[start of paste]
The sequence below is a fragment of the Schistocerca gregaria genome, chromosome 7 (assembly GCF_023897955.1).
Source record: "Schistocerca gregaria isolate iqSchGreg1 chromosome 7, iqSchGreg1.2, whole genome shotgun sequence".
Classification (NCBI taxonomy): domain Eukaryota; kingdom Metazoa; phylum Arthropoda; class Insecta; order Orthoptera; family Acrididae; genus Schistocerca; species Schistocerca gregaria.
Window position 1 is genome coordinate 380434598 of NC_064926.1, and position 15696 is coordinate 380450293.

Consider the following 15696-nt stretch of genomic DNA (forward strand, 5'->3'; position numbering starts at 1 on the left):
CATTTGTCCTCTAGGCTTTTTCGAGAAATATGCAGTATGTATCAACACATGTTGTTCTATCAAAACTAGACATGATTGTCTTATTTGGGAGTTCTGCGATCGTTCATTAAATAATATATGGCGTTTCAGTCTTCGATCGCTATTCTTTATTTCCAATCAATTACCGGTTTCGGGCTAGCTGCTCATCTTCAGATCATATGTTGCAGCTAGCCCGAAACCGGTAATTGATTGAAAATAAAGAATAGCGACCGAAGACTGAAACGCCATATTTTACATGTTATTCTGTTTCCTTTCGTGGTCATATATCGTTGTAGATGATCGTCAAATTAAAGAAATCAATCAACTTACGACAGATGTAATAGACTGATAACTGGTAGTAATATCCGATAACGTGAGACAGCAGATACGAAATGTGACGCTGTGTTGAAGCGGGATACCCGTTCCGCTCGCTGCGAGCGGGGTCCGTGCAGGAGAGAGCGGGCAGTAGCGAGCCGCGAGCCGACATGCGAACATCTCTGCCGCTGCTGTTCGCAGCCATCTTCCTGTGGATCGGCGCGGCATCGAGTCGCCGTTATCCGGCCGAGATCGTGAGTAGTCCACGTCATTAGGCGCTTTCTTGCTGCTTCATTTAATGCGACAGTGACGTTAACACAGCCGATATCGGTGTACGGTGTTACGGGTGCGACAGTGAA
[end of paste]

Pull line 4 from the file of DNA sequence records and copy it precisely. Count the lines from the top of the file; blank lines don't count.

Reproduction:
Window position 1 is genome coordinate 380434598 of NC_064926.1, and position 15696 is coordinate 380450293.